So, stocks that have been sold off, like Tencent, we still have an active weight in because what is important is that within China, we have been increasing the concentration of exposure into stocks that we feel very comfortable with. And then we've been trimming the ideas that are a little bit less convincing. And Tencent is one of those positions that we think has the strength and resilience to weather through this, this uncertainty.
India's also another area that's interesting, because of the underlying growth potential that remains in a developing market that comes from very low base. The interesting thing about India is that, unlike China, which has invested a lot in physical infrastructure over the last few decades, the current push in the Indian growth may be coming from its late entry into the digitization of quite a few business models. So, it's an area that provides selective ideas. But valuations as we talked about earlier, arent cheap. So, it's something that we have to be very selective about. So, it's COVID, it's inflation, specifically China and India, interesting. And we need to balance that out with the uncertainty of recovery over the next five or six quarters.
Cherry: And sorry just sticking with you, Adrian, I mean, what permanent changes are you seeing as a result of the pandemic in Asia?
Adrian: I think the most obvious one has been this shift from offline to online delivery of products and services, you could argue that, you know, you saw signs of this three years, four years, even five years back, but the pandemic has really accelerated this push. And although we've been looking for signs of a reversal of some of these trends, you know, the moderation to median, or the shift to, you know, a moderation of that trend, hasn't been very strong to date. So that might come as borders open up across the region.
But we think that quite a few of these structural shifts are now semi-permanent. There are certain areas, for example, also in areas like property where retail, real estate, you know, as a case, is less appealing than it used to be, you know, pre COVID, as well. So, there are some bargains there. But we need to be very mindful about very basic things like cash flow, like strength balance sheets, and like, you know, the quality of locations of these assets before we really jump right in and embrace them. So, these are some of the key changes, some will retrace back some of these plans over the next five, six quarters. But we think that some of these structural changes are here to stay.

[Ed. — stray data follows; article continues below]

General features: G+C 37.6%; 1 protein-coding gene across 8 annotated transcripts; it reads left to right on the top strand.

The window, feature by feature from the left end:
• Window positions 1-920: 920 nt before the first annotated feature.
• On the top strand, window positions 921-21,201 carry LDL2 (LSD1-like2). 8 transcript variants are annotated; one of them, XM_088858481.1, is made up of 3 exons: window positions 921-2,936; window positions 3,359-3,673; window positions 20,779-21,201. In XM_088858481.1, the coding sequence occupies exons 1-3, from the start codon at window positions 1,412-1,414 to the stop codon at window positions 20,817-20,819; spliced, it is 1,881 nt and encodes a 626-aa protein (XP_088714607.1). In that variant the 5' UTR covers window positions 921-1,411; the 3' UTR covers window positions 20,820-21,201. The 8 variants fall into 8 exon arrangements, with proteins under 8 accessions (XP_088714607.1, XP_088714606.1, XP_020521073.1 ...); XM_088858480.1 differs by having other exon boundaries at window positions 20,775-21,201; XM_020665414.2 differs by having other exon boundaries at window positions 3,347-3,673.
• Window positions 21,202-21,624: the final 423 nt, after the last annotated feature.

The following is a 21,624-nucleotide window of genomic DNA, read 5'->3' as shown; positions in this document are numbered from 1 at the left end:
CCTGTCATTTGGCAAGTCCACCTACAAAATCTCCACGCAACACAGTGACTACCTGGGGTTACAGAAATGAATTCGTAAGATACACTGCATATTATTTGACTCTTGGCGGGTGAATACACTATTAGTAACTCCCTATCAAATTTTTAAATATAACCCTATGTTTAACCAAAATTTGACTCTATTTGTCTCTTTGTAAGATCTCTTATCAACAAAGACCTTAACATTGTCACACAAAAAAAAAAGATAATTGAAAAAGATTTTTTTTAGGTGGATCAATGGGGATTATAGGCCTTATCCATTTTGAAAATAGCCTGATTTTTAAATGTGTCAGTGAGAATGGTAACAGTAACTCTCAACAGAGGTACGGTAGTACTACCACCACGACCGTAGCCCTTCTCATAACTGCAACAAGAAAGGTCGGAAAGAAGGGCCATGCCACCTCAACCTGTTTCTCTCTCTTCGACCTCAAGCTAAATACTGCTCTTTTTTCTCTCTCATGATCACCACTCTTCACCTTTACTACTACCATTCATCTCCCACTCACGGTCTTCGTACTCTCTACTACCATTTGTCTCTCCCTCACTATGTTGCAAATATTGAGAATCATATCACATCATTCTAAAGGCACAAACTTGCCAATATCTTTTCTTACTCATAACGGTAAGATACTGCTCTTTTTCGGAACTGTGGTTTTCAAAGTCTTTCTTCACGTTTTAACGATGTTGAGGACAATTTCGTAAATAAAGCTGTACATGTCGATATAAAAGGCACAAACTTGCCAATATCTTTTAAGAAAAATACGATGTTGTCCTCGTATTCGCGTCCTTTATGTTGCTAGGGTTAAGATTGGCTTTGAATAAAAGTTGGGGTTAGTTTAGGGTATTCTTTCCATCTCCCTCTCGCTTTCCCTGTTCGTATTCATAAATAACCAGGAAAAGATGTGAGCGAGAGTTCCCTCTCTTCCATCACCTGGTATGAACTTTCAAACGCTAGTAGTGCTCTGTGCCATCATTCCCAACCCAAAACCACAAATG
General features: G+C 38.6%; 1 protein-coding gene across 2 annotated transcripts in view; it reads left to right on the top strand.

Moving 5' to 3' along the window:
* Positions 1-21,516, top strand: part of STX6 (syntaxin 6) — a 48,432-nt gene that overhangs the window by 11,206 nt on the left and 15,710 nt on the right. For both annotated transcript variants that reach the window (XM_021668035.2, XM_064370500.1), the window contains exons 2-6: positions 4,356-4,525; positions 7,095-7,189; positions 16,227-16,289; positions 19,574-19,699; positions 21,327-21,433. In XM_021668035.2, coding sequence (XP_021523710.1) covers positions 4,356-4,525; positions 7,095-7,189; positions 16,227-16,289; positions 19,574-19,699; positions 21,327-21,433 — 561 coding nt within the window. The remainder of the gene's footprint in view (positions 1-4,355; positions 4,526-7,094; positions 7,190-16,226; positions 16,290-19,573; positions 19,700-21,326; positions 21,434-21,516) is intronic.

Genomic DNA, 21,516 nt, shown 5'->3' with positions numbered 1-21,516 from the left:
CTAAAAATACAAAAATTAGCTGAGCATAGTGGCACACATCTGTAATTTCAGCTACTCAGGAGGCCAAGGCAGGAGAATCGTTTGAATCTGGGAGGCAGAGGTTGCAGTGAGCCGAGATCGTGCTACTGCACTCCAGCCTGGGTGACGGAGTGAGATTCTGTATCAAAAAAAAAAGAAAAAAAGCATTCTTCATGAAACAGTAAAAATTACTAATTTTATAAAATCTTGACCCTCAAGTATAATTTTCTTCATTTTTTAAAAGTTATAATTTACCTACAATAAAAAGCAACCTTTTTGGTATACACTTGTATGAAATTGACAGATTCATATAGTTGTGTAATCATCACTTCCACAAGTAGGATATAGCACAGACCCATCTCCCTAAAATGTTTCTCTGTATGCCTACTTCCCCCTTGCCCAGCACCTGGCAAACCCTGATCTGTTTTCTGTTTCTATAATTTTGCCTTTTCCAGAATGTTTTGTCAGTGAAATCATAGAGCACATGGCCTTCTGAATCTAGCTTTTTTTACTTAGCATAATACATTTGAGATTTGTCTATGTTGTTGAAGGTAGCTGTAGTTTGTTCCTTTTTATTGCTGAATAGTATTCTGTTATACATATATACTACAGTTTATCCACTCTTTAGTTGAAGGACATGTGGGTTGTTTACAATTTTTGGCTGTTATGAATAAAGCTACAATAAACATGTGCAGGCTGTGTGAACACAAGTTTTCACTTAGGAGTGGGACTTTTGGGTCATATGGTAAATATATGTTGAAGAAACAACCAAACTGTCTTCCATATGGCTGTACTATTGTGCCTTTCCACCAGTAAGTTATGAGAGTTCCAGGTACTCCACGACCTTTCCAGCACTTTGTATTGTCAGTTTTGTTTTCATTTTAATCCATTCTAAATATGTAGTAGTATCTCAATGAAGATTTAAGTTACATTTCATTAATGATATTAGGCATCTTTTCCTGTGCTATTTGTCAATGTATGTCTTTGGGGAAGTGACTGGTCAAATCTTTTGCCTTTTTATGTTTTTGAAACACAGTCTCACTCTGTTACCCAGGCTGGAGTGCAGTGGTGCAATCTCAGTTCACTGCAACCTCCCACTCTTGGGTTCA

Cherry: Great. Thanks, Adrian. Right, just to wrap up, I was just going to go around the sort of virtual roundtable and just ask everyone, you know, to sum up in in a couple of lines, how you're kind of feeling about the year ahead - risks, opportunities, that kind of thing. Tom, I was gonna start with you on that one.
Tom: Yes. Thanks, Cherry. So, I would characterise the year ahead in the following way, I would say that the macroeconomic backdrop is changing. So, as I mentioned, we're going to have inflation for a little while. And that's going to make people reassess how they should be positioned in terms of their portfolios. And I think that everybody needs to be comfortable that they're in a good place - we certainly are. We've got an abundance of stocks in the UK market with very high free cash flow yields, which support very high dividend yields. They're seeing dividend growth as well. So, these are definitively not value traps. So, I think that those people who've been saying would be a bit worried about that yield should think again, you should be excited by yields which are elevated, you should not be frightened by them, you should be embracing those yields. And you should be saying, I will have as much of those stocks as I can in my portfolio because they are sustainable, because the earnings that support those dividends are going up as the economy picks up. And so, where we see that, particularly are resources, mining, oil, financials, consumer discretionary, there are some incredible opportunities at the moment in those areas.
And you know, what, if the market says we're not interested, other companies, other corporates will do, private equity will do. We've had four bids in the last 12 months, we've got another two in the new financial year coming through. We’ve got Playtech and Vivo Energy, both completely underappreciated stocks. That will continue, in my view, if the stock market remains as bizarre as it as it currently is.
The reason why the stock market is behaving in a strange way is that central banks have engineered quantitative easing in a way that has changed investors mindset, it's taken people away from conventional metrics such as price to earnings, price to cash flow. That's why you're reading more about price to sales. Bruce here knows perfectly well, that is not sustainable on a long-term view, we've had lots of good chats about that around the desk. So, we are positioned in a way which will ensure that we are protecting our clients capital, shareholders capital, at a time when that unravels and the macro trigger for that to unravel will be when quantitative easing turns into quantitative tightening, the discount rate starts to go up from zero to something that is higher than zero. And there will be probably, in my view, the most almighty rotation at that point, and that is when people who have stuck to the basics of finding companies with lots of cash flow, and not overpaying for that cash flow will be rewarded.
And that's why I'm confident that you can look at the dividend yield on Aberdeen Standard Equity Income Trust of around 6% and say - that's great. I will have that. I will grab it with both arms. So that's how I'm feeling about the next 12 months.
Cherry: Great, thanks. Same question to you, Bruce.
Bruce: Yeah, well, it's probably a longer horizon than 12 months actually, just looking at maybe for the next two or three years for Murray International.